“No to decadence and moral corruption! Yes to decency and morality in family and state! I consign to the flames the writings of Heinrich Mann, Ernst Glaeser, Erich Kästner.” –Joseph Goebbels, 1933
When statues and monuments all across the United States were toppled and vandalized last year, I remained silent. After all, Abraham Lincoln is truly a horrible person, and why in the world would someone not want to spray paint a Martin Luther King Jr. monument? Neither of these particular men did anything to strengthen our nation. Right? Schools were and are still being renamed because there is no reason for a city to be associated with a person like George Washington? And now, a selection of Dr. Seuss’s books are being banned, and I still hesitated to write. I thought about it for a bit, swirling the brilliant words of Rebekah Fitzsimmons, an assistant teaching professor at Carnegie Mellon University, around in my mind: “The books we share with our children matter. Books shape their world view and tell them how to relate to the people, places, and ideas around them. As grown-ups, we have to examine the worldview we are creating for our children, including carefully re-examining our favorites.”
And now I must write. First, I have a question, Beka: When you read And to Think That I Saw It on Mulberry Street, as a child, did that instill a hatred of Asians or did it only ingrain stereotypes of Asian people in your psyche? I guess in your ivory tower of academia you missed the fact that One Fish, Two Fish is directly teaching children to accept differences in each other. Then again, maybe your childhood bedtime stories were more along the lines of The Communist Manifesto or Mein Kamph. This maybe a unique idea, but why not allow parents to choose what their children read or what they read to their children? Or maybe we, as a people of the United States, could get together and write up a legal document that guarantees our . . . oh yeah, that has already been done.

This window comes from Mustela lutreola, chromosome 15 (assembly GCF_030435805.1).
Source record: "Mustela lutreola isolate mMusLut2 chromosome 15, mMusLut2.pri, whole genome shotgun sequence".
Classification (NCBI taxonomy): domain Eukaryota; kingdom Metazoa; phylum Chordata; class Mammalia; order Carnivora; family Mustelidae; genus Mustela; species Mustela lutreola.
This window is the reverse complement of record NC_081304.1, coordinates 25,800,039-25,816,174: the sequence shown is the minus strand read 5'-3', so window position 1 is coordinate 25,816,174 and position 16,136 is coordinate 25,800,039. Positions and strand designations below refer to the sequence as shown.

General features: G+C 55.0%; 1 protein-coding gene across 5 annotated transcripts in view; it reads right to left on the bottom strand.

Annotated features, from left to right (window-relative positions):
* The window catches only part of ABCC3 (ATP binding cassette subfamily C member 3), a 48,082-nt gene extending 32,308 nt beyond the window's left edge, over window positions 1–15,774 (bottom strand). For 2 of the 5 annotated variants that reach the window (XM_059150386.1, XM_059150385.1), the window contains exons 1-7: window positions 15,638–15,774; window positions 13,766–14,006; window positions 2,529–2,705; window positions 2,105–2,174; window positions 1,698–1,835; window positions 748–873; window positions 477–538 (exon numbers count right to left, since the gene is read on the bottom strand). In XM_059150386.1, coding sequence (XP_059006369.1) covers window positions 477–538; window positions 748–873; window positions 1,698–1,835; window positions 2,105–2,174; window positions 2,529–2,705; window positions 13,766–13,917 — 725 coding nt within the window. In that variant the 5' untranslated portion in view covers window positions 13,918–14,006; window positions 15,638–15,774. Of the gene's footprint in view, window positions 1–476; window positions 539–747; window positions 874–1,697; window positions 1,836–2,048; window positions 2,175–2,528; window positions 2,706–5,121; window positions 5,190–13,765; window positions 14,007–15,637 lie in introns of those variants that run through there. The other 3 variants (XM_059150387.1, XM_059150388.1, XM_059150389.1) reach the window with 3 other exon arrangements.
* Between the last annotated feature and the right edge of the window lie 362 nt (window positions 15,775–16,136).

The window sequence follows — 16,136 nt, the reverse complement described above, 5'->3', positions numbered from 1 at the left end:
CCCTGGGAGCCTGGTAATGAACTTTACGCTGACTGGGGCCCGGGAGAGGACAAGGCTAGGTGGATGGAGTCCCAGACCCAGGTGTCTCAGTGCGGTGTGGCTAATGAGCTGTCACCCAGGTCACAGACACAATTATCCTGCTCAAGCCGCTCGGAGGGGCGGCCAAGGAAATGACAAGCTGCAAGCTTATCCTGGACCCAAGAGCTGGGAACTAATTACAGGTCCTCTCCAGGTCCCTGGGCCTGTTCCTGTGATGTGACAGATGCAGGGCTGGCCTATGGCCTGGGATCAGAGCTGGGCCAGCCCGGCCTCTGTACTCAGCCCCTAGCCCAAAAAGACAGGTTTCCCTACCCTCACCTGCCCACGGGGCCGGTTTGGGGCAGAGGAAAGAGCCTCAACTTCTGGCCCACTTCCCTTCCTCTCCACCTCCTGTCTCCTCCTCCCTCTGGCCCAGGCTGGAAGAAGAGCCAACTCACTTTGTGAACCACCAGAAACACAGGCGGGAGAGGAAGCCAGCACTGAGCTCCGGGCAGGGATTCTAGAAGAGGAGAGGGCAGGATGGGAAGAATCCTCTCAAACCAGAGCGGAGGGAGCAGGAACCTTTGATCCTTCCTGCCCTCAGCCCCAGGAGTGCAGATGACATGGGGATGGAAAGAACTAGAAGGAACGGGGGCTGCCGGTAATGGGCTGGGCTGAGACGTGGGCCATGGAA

That being said, I am aware that the family of Dr. Seuss is a part of the decision to remove these books. That is comical within itself. They are self-shaming to appease the crowds. Then there is the irony of all ironies. Deborah Caldwell Stone, who heads the American Library Association’s Office for Intellectual Freedom . . . yes, you read that correctly . . . Intellectual Freedom . . . argues that the Seuss books are not really being banned. She says that it has more to do with shelf space. I actually laughed out loud. Note: this is THE American Library Association that removed Laura Ingalls Wilder’s name in 2018 from a lifetime achievement award because of her portrayal of Native Americans in her Little House On the Prairie novels.
Sure, I could ramble on about The Constitution and freedom and The Republic and the men who have died for our rights as American citizens, but on May 9th, 1933, Helen Keller wrote a letter to the “student body of Germany” that seems to have summed it up nicely:
History has taught you nothing if you think you can kill ideas. Tyrants have tried to do that often before, and the ideas have risen up in their might and destroyed them.
You can burn my books and the books of the best minds in Europe, but the ideas in them have seeped through a million channels and will continue to quicken other minds. I gave all the royalties of my books for all time to the German soldiers blinded in the World War with no thought in my heart but love and compassion for the German people.
I acknowledge the grievous complications that have led to your intolerance; all the more do I deplore the injustice and unwisdom of passing on to unborn generations the stigma of your deeds.
Do not imagine that your barbarities to the Jews are unknown here. God sleepeth not, and He will visit His judgment upon you. Better were it for you to have a mill-stone hung around your neck and sink into the sea than to be hated and despised of all men.
Many have heard how a frog adapts to the temperature of water. In case you have not, if a frog is placed in boiling water, he will jump out. But if you place the frog in room-temperature water and slowly increase the temperature until boiling, he will stay in the water, adapt to the slow change and eventually die. The temperature in the “melting pot” of the United States has been increasing for a while. Oh, it might stabilize for a moment, but it does not decrease in temperature. Ignoring or dismissing the subtle increases in temperature does not negate its effect. The water will be boiling sooner than we think. Once it begins, it might be too late.